Grover Cleveland: “[T]he statute books were full of proof of the chivalrous concern of male legislators for the rights of women.” 50 Id. at 15 (citing Grover Cleveland, Would Woman Suffrage Be Unwise?, Ladies’ Home J., Oct. 1905, at 7, 7–8, reprinted in Up from the Pedestal: Selected Writings in the History of American Feminism 199, 201–02 (Aileen S. Kraditor ed., 1968)).
Henrik Ibsen: “It is an exclusively male society with laws made by men and with prosecutors and judges who assess female conduct from a male standpoint.” 51 Id. at 12 n.8 (quoting Michael Meyer, Introduction to Henrik Ibson, A Doll’s House 9 (Michael Meyer transl. 1965)).
There were more, including Gunnar Myrdal and Alfred Lord Tennyson, as well as an editorial from the New York Herald, which described women’s lowly position in society: “[Women are] doomed to subjection . . . . [I]t is the law of her nature. The women themselves would not have this law reversed.” 52 Id. at 12 (quoting Editorial, The Woman’s Rights Convention—The Last Act of the Drama, N.Y. Herald, Sept. 12, 1852, reprinted in Up from the Pedestal: Selected Writings in the History of American Feminism 189, 190 (Aileen S. Kraditor ed., 1968)).
We ended that section of the brief with the “Declaration of Sentiments,” delivered by Elizabeth Cady Stanton in Seneca Falls, New York, in 1848. Modeled after the Declaration of Independence, Stanton wrote and declared at the 1848 Seneca Falls Women’s Rights Convention:
The history of mankind is a history of repeated injuries and usurpations on the part of man toward woman, having in direct object the establishment of an absolute tyranny over her . . . . He has endeavored in every way that he could, to destroy her confidence in her own powers, to lessen her self-respect, and to make her willing to lead a dependent and abject life. 53 Id. at 16 (quoting 1 History of Woman Suffrage 70–75 (Elizabeth Cady Stanton, Susan B. Anthony & Matilda Joslyn Gage eds., 1881)).
Ruth proceeded to use the Court’s own language in Bradwell v. Illinois to show the ignorance of the Justices when they agreed with the state that, because she was a woman, Myra Bradwell had no right to practice law in Illinois. 54 Id. at 35–36 (citing Bradwell v. Illinois, 83 U.S. 130, 138–39 (1873) (holding that women’s admission to the bar is not protected by the Fourteenth Amendment)). Much to my enormous personal pleasure (and my desire for revenge, still lingering from law school), Ruth cited Goesaert v. Cleary, the case challenging the Michigan law that essentially prevented women from bartending, 55 Id. at 39–41 (citing Goesaert v. Cleary, 335 U.S. 464, 465–67 (1948) (upholding the Michigan law on the basis that the classification made by the law was not without a reasonable basis and that, because Michigan did permit women to serve as waitresses where liquor was sold, the law was not unconstitutional)). stating that “like the classification challenged here, [it] was difficult to construe as a measure intended to assist women ‘in the struggle for subsistence’ or to safeguard women’s competitive position.” 56 Id. at 39.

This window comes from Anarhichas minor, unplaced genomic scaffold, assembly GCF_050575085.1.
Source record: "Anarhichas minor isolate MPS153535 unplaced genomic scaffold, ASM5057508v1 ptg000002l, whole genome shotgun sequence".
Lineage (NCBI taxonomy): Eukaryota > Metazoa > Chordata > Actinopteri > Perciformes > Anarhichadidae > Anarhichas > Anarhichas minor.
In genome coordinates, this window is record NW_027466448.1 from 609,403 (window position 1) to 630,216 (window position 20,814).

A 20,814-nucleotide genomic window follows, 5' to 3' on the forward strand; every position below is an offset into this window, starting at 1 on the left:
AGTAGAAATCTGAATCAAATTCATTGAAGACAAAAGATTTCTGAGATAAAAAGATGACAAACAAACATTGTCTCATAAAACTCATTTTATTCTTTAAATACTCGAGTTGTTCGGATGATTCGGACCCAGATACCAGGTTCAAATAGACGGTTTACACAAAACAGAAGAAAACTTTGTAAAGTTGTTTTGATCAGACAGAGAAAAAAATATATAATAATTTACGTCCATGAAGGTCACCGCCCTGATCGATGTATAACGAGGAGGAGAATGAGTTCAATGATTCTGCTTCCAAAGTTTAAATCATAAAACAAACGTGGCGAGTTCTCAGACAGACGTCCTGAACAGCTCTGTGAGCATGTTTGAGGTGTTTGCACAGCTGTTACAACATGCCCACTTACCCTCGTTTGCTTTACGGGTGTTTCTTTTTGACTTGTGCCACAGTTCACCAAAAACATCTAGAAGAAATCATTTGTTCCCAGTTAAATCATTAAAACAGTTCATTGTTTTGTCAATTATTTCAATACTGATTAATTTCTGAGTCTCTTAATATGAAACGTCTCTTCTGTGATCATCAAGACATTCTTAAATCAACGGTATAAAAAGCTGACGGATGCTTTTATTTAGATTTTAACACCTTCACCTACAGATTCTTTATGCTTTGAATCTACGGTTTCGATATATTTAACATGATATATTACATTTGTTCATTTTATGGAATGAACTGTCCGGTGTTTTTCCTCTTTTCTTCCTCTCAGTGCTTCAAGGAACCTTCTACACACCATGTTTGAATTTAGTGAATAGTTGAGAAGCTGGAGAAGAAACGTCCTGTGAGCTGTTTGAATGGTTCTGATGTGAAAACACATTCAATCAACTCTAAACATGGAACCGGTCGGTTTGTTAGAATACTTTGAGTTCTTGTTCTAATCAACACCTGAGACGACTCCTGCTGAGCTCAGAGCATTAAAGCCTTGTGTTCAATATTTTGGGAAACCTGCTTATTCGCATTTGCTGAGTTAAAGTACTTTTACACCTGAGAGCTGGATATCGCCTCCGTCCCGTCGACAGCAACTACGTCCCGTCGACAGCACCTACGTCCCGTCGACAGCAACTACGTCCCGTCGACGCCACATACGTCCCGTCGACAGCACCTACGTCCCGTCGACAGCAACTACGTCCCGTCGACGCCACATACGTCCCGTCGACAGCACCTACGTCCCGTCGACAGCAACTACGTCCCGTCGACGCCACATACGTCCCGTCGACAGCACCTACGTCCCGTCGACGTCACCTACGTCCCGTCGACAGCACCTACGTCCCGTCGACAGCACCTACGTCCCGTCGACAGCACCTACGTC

She added that “[i]t was retrogressive in its day and is intolerable a generation later. . . . Goesaert was said by the appellant,” wrote Ruth approvingly, “to be ‘an unchivalrous desire of male bartenders to try to monopolize the calling.’” 57 Id. (quoting Goesaert, 335 U.S. at 467).
I had personal experience with the Goesaert case. In my constitutional law class during my second year in law school, the eminent professor, Paul Freund, 58 Paul Freund taught at Harvard Law School from 1939 to 1976. Eric Pace, Paul A. Freund, Authority on Constitution, Dies at 83, N.Y. Times (Feb. 6, 1992), https://www.nytimes.com/1992/02/06/us/paul-a-freund-authority-on-constitution-dies-at-83.html (on file with the Columbia Law Review). decided to make a joke of the case, approvingly. The Supreme Court had upheld a Michigan law that barred women from working in bars unless their husbands or fathers were present. 59 See supra note 55 and accompanying text. Not being able to contain myself any longer at the sexism I was experiencing in law school, I stood up and took issue with his approval that women should be so hindered in their attempt to make a living. Freund came right back at me, questioning my support of the women plaintiffs. The entire class began laughing at me, with him. I left that room in tears of rage but also having turned into a radical feminist in that very classroom that day.